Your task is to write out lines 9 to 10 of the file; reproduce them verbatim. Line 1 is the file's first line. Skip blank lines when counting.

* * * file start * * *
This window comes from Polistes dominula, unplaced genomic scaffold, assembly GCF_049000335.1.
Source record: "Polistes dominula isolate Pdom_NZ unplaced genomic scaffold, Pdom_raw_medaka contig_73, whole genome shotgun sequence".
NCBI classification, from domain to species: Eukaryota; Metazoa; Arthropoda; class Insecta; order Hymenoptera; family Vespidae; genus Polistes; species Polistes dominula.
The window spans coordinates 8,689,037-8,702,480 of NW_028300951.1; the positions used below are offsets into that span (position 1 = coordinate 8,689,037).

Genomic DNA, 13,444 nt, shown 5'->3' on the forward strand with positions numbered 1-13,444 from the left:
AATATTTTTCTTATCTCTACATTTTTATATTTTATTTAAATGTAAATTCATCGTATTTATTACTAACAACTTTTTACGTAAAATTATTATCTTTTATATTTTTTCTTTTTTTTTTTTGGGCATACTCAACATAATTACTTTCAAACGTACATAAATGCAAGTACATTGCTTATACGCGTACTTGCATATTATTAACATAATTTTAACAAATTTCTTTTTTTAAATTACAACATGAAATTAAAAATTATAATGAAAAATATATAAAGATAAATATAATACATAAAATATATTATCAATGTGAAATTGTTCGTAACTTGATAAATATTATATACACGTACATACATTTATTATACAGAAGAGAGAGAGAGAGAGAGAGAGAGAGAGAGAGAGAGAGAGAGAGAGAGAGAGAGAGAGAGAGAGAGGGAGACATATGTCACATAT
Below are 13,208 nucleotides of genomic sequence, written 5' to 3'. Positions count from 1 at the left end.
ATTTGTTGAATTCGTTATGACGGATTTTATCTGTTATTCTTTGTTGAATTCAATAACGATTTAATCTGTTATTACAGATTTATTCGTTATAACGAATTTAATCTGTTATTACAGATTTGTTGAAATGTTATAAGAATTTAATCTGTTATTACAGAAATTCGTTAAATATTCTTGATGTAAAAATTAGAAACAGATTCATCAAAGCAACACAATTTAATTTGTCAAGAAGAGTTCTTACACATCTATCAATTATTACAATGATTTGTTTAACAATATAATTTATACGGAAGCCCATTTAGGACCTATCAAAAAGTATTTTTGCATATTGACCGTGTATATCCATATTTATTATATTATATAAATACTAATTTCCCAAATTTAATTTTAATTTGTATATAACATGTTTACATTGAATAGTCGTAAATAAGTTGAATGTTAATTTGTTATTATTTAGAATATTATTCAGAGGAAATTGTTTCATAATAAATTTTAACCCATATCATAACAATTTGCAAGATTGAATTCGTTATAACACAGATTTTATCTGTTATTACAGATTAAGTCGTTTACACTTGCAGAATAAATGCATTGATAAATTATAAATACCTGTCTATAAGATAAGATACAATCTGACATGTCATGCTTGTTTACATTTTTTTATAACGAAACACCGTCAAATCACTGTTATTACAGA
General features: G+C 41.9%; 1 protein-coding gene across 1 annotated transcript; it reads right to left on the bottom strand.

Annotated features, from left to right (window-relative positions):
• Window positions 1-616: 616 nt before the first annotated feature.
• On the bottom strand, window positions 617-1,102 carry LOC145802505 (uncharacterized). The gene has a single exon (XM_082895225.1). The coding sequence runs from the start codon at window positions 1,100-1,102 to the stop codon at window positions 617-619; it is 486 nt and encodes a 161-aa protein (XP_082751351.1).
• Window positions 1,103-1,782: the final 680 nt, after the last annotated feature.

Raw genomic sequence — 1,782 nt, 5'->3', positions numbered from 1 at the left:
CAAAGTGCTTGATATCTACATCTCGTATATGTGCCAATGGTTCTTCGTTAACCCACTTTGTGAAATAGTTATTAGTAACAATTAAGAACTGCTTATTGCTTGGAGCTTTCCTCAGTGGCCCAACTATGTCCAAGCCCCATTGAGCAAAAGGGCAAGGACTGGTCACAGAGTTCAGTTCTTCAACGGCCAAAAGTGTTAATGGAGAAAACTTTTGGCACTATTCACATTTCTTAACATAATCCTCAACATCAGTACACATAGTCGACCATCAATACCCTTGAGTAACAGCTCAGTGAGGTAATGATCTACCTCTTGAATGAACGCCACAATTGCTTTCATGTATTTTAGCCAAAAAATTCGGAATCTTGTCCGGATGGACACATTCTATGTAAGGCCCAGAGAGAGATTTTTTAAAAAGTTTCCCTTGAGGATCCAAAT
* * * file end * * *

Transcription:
General features: G+C 41.9%; 1 protein-coding gene across 1 annotated transcript; it reads right to left on the bottom strand.

Annotated features, from left to right (window-relative positions):